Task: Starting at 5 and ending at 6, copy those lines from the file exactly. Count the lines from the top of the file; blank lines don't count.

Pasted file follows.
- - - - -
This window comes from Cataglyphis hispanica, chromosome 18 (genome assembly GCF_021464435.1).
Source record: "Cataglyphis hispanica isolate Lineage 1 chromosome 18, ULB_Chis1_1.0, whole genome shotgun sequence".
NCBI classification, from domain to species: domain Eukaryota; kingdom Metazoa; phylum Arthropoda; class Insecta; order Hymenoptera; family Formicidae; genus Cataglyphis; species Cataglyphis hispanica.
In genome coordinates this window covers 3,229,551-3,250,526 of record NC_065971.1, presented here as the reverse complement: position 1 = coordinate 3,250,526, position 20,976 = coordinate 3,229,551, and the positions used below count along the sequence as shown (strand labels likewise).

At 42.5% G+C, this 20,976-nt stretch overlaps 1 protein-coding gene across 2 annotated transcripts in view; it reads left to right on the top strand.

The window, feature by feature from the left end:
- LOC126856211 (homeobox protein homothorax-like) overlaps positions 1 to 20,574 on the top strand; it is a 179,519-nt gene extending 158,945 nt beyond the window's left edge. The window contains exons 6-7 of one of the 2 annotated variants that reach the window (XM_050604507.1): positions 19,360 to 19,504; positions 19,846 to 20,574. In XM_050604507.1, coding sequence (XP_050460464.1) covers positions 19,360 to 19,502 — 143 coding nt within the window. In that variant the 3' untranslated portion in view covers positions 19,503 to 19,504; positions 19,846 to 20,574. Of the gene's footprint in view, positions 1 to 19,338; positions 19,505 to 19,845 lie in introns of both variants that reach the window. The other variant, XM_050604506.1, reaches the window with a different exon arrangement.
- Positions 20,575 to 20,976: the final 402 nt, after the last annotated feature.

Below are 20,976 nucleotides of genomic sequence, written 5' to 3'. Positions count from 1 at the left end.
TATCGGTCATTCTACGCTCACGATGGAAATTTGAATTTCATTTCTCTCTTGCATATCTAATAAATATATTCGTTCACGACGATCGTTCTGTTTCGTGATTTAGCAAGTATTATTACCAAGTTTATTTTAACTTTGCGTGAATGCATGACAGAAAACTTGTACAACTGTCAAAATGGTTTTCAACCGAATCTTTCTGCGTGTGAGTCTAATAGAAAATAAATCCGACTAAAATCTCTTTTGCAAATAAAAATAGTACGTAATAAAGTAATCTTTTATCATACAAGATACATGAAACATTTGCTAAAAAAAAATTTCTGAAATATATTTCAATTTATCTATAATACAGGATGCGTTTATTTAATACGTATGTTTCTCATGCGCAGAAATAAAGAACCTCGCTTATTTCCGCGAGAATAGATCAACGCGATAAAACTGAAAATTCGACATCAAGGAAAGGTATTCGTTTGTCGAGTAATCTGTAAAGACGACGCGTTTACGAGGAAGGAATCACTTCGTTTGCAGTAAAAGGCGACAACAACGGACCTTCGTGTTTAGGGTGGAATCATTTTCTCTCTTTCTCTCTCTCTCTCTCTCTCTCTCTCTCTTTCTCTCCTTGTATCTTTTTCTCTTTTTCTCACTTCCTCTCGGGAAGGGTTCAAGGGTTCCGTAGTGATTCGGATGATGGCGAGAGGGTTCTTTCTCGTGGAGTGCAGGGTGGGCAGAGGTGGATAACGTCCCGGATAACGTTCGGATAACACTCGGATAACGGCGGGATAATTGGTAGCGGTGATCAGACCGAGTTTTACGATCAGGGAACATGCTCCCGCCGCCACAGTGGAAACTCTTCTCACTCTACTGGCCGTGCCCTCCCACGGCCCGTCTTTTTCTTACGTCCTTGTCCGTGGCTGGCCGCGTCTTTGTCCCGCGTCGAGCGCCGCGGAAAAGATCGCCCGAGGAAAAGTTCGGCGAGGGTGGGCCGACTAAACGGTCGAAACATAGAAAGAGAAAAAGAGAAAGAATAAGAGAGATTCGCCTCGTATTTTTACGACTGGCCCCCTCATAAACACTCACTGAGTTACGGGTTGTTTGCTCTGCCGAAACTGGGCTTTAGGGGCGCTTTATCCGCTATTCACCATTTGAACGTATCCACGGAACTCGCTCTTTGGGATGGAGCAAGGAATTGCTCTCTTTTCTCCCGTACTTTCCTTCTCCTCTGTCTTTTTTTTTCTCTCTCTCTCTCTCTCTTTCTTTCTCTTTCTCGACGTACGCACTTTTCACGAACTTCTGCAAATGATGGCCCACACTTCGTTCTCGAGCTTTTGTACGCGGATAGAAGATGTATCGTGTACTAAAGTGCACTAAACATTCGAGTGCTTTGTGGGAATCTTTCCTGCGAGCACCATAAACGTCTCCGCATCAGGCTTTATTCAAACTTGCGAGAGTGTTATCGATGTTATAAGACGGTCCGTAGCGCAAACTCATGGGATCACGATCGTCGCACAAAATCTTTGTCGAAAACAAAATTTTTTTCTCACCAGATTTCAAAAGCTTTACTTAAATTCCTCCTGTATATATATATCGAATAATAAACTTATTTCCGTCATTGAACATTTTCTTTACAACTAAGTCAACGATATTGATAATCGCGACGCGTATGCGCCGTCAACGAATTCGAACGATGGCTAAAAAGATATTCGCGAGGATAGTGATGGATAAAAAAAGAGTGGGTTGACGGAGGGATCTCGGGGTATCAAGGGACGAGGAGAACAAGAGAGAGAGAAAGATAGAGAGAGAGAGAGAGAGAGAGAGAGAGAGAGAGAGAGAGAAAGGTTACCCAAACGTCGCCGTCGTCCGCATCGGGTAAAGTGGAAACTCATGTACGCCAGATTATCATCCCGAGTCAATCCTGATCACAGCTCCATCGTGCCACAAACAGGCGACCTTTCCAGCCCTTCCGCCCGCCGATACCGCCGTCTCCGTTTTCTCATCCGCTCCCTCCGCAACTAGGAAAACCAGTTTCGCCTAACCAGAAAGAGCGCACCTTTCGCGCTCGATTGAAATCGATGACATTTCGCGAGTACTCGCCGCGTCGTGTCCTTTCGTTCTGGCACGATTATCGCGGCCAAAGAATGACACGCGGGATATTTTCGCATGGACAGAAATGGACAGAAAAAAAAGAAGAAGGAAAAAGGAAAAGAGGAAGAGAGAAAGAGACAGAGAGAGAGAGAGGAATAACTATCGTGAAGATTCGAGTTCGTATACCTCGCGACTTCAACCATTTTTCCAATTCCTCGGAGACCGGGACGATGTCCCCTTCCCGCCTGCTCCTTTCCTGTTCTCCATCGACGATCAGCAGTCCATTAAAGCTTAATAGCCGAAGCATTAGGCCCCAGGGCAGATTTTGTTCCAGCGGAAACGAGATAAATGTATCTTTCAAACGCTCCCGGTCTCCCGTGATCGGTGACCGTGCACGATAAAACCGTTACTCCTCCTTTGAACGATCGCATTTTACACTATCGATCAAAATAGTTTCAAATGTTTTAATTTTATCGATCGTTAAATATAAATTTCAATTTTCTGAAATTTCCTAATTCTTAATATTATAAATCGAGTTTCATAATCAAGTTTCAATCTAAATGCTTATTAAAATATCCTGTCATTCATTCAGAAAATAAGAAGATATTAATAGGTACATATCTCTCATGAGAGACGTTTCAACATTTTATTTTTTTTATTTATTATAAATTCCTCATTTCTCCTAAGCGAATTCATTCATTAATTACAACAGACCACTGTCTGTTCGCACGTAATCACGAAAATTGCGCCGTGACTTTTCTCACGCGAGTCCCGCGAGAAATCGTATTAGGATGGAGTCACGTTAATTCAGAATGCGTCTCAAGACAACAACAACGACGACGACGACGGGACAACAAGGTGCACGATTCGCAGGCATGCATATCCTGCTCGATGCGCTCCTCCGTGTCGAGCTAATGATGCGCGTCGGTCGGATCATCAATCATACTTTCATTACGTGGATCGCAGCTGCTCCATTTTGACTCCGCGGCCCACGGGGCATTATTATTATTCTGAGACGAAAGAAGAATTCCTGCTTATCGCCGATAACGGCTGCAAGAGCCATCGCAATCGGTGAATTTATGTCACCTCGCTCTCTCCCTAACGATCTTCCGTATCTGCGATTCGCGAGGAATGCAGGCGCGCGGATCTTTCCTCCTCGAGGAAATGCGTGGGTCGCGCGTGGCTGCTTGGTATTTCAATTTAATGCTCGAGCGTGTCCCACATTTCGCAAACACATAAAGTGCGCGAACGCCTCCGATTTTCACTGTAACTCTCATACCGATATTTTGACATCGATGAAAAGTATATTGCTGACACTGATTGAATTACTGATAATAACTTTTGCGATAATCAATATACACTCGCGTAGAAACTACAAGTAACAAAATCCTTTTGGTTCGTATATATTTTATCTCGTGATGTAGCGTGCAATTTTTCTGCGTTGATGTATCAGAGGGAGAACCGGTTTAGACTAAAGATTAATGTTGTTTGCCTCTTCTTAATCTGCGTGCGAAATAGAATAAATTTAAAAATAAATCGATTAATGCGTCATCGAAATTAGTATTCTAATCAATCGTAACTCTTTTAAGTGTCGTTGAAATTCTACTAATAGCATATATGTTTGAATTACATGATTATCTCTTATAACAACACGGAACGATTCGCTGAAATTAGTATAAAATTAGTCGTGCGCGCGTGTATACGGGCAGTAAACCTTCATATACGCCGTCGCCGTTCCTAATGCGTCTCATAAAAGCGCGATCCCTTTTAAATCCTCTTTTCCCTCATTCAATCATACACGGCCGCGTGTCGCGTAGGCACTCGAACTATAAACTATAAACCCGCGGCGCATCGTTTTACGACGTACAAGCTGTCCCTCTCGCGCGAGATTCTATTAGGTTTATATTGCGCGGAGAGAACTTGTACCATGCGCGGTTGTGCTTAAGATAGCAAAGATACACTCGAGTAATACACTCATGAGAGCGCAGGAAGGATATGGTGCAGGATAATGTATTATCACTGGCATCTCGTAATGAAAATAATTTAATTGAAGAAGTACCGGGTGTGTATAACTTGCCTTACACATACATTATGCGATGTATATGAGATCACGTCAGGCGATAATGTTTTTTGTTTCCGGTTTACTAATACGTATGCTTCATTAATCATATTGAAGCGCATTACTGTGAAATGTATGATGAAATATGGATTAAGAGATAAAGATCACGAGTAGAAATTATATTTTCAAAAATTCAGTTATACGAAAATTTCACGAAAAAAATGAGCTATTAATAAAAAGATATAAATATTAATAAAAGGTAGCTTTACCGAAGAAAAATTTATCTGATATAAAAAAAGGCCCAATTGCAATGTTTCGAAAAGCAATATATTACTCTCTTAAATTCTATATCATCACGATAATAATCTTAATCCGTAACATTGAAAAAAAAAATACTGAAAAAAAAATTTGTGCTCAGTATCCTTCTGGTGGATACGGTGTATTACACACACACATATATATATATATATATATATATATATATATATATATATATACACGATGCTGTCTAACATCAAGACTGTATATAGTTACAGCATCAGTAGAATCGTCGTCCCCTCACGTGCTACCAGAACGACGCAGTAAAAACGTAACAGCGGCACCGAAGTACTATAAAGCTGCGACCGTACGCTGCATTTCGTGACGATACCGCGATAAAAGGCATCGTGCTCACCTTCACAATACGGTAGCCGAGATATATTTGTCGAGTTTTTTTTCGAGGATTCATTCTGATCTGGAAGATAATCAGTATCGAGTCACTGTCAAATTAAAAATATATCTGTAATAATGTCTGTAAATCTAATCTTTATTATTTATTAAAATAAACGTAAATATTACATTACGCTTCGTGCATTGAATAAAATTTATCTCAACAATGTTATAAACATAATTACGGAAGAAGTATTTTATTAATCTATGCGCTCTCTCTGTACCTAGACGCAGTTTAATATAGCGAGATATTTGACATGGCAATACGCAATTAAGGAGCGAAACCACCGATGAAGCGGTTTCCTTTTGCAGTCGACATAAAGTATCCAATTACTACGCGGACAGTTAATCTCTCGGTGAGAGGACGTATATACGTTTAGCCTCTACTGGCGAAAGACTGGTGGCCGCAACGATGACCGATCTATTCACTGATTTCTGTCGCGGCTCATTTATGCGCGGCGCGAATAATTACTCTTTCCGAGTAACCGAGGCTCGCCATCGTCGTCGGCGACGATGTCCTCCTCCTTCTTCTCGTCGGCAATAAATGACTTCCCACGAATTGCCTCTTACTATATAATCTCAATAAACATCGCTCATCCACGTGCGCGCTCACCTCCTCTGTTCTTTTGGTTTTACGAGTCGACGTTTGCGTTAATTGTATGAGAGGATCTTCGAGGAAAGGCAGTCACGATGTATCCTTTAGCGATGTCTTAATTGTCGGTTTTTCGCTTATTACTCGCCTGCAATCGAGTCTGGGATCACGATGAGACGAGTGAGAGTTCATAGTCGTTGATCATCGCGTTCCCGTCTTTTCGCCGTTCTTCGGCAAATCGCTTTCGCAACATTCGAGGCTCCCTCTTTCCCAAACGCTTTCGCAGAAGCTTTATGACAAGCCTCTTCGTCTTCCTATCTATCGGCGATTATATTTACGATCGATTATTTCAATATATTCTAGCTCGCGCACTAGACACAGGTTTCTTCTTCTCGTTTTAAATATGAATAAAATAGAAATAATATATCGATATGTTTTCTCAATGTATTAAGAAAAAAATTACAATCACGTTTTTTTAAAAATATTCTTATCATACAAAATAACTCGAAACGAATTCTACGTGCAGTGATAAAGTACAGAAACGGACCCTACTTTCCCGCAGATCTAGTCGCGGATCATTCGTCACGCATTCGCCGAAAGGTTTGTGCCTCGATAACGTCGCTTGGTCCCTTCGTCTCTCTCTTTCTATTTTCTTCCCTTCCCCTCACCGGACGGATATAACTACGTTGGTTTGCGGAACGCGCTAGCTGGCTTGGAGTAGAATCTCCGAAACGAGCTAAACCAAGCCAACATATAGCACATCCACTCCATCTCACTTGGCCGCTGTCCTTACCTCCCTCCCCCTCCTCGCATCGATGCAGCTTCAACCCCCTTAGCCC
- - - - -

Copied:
At 42.5% G+C, this 20,976-nt stretch overlaps 1 protein-coding gene across 2 annotated transcripts in view; it reads left to right on the top strand.

The window, feature by feature from the left end: